Houston Obedience Training Dog Club

Devoted to making dogs better companions and good canine citizens since 1964.

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Obedience Trials test a dog's ability to perform a prescribed set of exercises on which it is scored. In each exercise, you must score more than 50 percent of the possible points (ranging from 20 to 40) and get a total score of at least 170 out of a possible 200. Each time your dog gets that magic 170 qualifying score, he's gotten a "leg" toward his title. Three legs and your dog has become an Obedience-titled dog! There are 3 levels at which your dog can earn a title and each is more difficult than the one before it. You may see levels divided into "A" and "B" at a trial; "A" classes are for beginners whose dogs have never received a title while "B" classes are for more experienced handlers.

Obedience trials are a sport, and all participants should be guided by the principles of good sportsmanship both in and out of the ring. Obedience trials demonstrate the dog's ability to follow specified routines in the obedience ring and emphasize the usefulness of the purebred dog as a companion to man. All contestants in a class are required to perform the same exercises in substantially the same way so that the relative quality of the various performances may be compared and scored. The basic objective of obedience trials, however, is to recognize dogs that have been trained to behave in the home, in public places and in the presence of other dogs in a manner that will reflect credit on the sport of obedience at all times and under all conditions. The performance of dog and handler in the ring must be accurate and correct according to these Regulations. It is also essential that the dog demonstrate willingness and enjoyment while it is working and that a smooth and natural handler be given precedence over a handler moving with military precision and using harsh commands.

Novice: The first level, Novice, results in your dog earning a Companion Dog (CD) title. The title actually describes what is expected of your dog: demonstrating the skills required of a good canine companion. The dog will have to heel both on and off leash at different speeds, come when called, stay (still and quietly!) with a group of other dogs when told, and stand for a simple physical exam.

Open: The second level, Open, results in your dog earning a Companion Dog Excellent (CDX) title. He must do many of the same exercises as in Novice, but off-leash and for longer periods. Additionally, there are jumping and retrieving tasks.

Utility: The final level results in a Utility Dog (UD) title. These are the cream of the crop. In addition to more difficult exercises, the dog also must perform scent discrimination tasks.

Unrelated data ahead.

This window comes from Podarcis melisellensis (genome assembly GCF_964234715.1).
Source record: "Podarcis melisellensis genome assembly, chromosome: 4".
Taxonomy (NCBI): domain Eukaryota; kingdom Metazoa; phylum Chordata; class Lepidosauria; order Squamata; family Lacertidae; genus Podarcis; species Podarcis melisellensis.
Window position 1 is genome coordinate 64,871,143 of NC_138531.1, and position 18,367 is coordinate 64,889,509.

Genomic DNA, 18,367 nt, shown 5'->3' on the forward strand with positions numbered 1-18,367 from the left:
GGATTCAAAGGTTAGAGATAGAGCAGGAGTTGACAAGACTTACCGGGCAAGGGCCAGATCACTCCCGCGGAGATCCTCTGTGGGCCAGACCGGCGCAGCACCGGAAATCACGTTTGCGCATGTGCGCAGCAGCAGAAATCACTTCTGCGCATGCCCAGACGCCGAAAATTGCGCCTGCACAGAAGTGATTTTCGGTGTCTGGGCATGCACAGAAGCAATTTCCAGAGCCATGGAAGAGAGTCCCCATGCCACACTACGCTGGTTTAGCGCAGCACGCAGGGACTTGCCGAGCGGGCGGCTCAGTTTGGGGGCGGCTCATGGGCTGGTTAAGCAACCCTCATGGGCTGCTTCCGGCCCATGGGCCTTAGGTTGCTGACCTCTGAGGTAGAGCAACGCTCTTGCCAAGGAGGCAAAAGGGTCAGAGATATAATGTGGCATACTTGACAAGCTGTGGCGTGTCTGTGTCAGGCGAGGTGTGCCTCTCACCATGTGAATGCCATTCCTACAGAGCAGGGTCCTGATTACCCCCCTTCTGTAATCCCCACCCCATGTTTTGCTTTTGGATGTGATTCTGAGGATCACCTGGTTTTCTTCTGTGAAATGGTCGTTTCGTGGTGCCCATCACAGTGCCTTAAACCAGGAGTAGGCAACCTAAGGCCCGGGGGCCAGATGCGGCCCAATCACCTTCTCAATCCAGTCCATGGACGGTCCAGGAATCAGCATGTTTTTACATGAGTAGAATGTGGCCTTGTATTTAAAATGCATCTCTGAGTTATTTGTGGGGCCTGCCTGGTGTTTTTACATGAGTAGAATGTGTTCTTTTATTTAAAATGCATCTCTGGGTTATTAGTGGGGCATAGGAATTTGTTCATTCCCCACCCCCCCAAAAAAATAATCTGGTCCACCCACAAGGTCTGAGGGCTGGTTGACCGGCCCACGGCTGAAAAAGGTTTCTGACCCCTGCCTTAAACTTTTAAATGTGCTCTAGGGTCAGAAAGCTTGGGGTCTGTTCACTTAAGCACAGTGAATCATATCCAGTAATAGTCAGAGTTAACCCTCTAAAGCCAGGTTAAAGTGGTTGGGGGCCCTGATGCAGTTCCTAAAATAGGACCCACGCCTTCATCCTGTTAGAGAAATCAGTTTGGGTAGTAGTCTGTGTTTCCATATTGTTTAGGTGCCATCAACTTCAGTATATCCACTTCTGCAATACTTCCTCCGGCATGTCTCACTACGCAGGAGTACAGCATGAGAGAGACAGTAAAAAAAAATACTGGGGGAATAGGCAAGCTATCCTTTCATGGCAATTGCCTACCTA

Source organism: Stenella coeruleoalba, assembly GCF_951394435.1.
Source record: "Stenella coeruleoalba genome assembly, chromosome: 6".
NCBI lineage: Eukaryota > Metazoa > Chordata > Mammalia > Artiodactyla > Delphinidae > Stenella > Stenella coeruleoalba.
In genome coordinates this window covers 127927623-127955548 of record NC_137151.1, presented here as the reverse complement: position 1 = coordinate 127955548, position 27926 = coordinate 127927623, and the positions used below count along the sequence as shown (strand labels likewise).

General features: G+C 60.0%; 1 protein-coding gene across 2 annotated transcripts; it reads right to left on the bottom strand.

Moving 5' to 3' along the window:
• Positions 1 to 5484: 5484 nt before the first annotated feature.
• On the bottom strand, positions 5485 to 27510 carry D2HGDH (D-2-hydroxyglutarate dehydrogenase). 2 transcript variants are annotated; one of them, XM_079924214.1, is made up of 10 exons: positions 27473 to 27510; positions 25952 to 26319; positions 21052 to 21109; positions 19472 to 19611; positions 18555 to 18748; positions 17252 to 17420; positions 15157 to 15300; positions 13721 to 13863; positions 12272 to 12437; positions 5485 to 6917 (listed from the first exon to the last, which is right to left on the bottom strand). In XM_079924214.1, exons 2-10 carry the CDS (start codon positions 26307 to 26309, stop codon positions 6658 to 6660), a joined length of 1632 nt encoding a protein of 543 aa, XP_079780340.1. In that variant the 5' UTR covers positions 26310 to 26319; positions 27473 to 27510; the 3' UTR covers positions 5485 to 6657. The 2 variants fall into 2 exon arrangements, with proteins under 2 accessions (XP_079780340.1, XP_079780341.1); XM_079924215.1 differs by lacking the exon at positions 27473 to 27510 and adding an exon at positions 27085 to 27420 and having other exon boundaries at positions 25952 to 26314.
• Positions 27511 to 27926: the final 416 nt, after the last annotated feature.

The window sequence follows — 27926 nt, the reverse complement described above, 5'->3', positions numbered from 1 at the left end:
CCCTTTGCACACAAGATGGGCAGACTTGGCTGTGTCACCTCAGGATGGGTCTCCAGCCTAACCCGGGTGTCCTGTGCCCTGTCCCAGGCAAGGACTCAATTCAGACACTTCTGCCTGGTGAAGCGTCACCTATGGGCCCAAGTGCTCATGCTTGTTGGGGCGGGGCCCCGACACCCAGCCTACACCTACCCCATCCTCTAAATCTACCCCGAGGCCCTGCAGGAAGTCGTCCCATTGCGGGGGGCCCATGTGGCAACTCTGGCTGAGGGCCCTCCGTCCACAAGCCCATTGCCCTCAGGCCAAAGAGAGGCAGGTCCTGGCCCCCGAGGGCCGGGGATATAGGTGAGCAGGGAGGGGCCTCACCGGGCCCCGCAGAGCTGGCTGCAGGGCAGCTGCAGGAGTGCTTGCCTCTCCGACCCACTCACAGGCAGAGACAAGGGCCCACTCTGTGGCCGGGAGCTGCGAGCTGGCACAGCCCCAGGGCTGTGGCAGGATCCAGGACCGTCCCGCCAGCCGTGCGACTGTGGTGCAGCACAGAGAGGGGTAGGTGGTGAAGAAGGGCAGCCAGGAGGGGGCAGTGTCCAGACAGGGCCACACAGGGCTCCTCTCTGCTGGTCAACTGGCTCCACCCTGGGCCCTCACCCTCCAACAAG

OTCH and UDX: The best of the best can go on for more titles. Utility Dogs that place in Open B or Utility B classes earn points toward an Obedience Trial Champion (OTCH) title. Utility Dogs that continue to compete and earn legs in both Open B and Utility B at 10 shows receive the title Utility Dog Excellent (UDX).

NOC (National Obedience Champion): This prestigious title is earned by the dog who wins the annual American Kennel Club National Obedience Invitational. To be invited to participate in the Invitational, each dog must be ranked in the top 25 dogs in the country by number of OTCH points, or ranked in the top three of their respective breeds by OTCH points.

Sounds like fun and you want to get going. Don't wait! Puppy kindergarten classes are designed for 2 to 5 month old dogs and really focus on the very basics of training. Many basic training classes start puppies at 5 to 6 months of age. And, just like kids, puppies pick up lessons very quickly when learning is made into a fun game.

Once you've gotten started, test your budding star's skill at matches. These are informal, inexpensive practice shows put on by dog clubs. While you won't earn legs toward your title, you will get a taste of doing it "for real."

Attend some trials to observe and mingle. You'll have the opportunity to see skilled dogs and handlers, as well as some who may need to hit the books some more! You can also meet people who have the same interests as you and can give you some tips or direct you to other classes and events in your area.

But the best part of watching a trial is to see the close bond that has developed between the dog and handler. Their total concentration on the task at hand gives way to the sheer delight of accomplishment that can be seen on the faces of both - and in the wag of a tail.

Experience the ultimate in companionship and teamwork. Taste the thrill of competition. Join an Obedience training class and participate in Obedience trials. You and your dog will have fun!

Want to compete but don't know where to start?  Download this brochure Getting Started in AKC Companion Events which will introduce you to the AKC Sports of Obedience, Rally, Tracking and Agility. 

Or, visit the AKC's website for detailed information about the sport of Obedience.


Check our CLASSES page for complete descriptions and pre-requisites for all our classes.

Then download a registration form and check our CLASS CALENDAR for start dates and times of upcoming classes.



Interested in renting our building or agility field for a training session, show 'n go, match, trial, test, workshop or seminar?
Check this RENTAL CALENDAR for available slots and details on how to make reservations.



Look here to find premium lists and flyers with more information about upcoming events. 

Look here and here for results and photos from some of our events.



Here's a map to our training facility, located in the Spring Branch area of Houston, north of I-10 and east of Beltway 8.

2400 Campbell Rd.,
Unit H
Houston, TX  77080 


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Last modified: 02.29.2020
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